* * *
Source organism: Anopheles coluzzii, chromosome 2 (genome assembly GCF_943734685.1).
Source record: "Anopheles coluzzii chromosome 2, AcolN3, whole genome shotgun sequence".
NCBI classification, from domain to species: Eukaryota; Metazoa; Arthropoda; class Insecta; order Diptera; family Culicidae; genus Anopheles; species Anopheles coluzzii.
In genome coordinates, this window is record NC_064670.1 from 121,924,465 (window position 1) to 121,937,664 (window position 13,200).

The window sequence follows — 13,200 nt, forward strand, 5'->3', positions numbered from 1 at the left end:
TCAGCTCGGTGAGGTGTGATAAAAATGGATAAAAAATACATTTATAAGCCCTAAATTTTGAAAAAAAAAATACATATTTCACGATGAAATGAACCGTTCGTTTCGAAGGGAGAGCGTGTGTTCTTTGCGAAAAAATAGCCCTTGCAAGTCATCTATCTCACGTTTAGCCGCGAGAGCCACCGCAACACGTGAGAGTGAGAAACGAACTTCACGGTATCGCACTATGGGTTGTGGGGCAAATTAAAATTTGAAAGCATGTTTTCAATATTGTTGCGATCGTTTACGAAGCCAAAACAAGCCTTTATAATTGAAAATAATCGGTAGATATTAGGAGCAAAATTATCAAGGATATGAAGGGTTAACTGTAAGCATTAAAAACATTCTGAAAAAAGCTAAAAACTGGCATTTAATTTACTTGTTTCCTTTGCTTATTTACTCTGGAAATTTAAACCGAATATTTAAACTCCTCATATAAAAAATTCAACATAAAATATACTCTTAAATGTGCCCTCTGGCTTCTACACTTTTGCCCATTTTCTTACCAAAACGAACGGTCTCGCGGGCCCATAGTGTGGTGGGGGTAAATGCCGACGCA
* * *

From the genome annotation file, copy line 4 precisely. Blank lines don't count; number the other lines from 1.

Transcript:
In genome coordinates, this window is record NC_064670.1 from 121,924,465 (window position 1) to 121,937,664 (window position 13,200).